Irish law must meet the challenges presented by new forms of human trafficking, a Fine Gael Senator has said. Barry Ward, who is Fine Gael’s Seanad Justice spokesperson, is calling for increased discretion for judges in the sentencing of criminals engaging in human trafficking.
Senator Ward said: “This week we saw appalling details emerge during the trials of the people, including four Irish men, for the deaths of 39 trafficking victims found in a trailer in Essex in 2019.
“We must now understand that people trafficking can take various forms and represent more serious offences than perhaps previously envisaged by Irish law.
“We can see the horrors and human cost that offences in this category can cause. We must therefore give judges the discretion they need to hand down appropriate penalties in cases where such behaviour results in the enormity of what we saw happen to these 39 victims. This can be addressed as part of the proposed Criminal Justice (Smuggling of Persons) Bill 2020.”
The General Scheme of that Bill was approved by the Government last July and the legislation is designed to implement three international legal instruments in the area of people smuggling:
- the EU Council Directive 2002/90/EC defining the facilitation of unauthorised entry, transit and residence;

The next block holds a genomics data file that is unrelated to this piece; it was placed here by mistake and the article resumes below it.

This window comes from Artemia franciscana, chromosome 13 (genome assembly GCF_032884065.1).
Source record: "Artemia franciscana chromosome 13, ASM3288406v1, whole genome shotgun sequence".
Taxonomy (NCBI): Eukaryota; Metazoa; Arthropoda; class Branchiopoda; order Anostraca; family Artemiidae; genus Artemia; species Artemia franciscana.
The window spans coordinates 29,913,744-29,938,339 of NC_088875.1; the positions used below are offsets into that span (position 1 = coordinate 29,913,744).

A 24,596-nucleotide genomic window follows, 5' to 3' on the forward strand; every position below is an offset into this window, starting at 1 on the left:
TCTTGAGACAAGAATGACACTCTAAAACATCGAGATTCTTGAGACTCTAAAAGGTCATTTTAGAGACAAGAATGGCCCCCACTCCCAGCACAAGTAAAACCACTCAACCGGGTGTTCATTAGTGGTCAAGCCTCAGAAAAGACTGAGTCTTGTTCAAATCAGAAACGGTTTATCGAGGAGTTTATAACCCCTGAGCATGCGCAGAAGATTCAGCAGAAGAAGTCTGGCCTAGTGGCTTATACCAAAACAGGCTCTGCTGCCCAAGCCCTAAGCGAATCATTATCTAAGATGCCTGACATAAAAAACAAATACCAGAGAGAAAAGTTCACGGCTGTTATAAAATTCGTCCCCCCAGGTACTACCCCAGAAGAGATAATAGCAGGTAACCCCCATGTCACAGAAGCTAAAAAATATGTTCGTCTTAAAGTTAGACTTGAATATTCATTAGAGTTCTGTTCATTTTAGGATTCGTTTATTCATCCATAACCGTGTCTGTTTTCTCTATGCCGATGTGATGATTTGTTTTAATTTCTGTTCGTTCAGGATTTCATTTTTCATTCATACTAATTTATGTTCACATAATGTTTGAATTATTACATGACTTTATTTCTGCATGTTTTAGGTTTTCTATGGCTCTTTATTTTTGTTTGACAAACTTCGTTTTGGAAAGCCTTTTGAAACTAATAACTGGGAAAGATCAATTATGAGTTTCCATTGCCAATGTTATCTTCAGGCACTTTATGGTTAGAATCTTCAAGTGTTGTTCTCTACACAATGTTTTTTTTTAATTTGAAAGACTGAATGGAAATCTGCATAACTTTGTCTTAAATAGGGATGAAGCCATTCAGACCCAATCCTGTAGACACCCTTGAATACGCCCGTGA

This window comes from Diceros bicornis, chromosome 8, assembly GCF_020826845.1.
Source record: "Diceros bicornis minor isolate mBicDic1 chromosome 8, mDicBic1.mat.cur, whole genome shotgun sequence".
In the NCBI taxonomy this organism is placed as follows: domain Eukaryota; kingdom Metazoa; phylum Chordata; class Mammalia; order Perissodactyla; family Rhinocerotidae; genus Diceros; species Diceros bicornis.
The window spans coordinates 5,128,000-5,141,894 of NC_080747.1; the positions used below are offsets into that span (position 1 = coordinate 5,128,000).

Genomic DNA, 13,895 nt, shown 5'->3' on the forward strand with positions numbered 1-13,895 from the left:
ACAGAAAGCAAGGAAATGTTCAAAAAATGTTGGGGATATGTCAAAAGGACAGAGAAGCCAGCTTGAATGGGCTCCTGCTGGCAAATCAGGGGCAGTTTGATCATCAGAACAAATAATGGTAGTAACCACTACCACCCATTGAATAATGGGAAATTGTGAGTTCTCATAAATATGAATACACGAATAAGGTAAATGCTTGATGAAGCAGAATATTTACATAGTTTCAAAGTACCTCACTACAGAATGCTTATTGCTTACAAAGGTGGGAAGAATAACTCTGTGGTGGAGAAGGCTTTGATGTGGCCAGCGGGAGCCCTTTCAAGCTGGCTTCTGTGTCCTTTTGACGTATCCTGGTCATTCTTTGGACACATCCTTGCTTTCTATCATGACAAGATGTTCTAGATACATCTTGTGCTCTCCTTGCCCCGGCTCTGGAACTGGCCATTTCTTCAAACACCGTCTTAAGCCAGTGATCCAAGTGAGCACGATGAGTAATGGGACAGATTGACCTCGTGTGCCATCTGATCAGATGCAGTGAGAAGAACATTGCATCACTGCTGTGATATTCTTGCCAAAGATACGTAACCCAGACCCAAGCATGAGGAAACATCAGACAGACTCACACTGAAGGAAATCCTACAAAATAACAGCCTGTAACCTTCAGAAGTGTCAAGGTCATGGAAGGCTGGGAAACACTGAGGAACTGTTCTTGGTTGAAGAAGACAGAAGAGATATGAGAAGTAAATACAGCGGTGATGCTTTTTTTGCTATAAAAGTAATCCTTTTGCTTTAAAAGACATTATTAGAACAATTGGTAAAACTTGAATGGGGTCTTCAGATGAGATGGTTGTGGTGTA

- the EU Framework Decision 2002/946/JHA on the strengthening of the penal framework to prevent the facilitation of unauthorised entry, transit and residence; and
- the UN Protocol against the smuggling of migrants by land, sea and air, supplementing the UN Convention against Transnational Organized Crime, adopted in November 2000.
Senator Ward continued, “Although welcome, this legislative proposal only provides for a maximum sentence of 10 years (in section 5) for the ‘facilitation of unlawful entry, transit and presence’.
“I am seeking to amend this to ensure we bring Irish law up to speed with new and more serious forms of human trafficking. Judges must have discretion to ensure sentencing fits the severity of the crime.
“As an island nation, with increasing international links that don’t involve transit through the United Kingdom, Ireland will become a more likely destination for people-smugglers. We must not allow a situation where our laws, and our criminal courts, are not equipped to bring the full force of the law against people who trade in the lives of vulnerable victims.”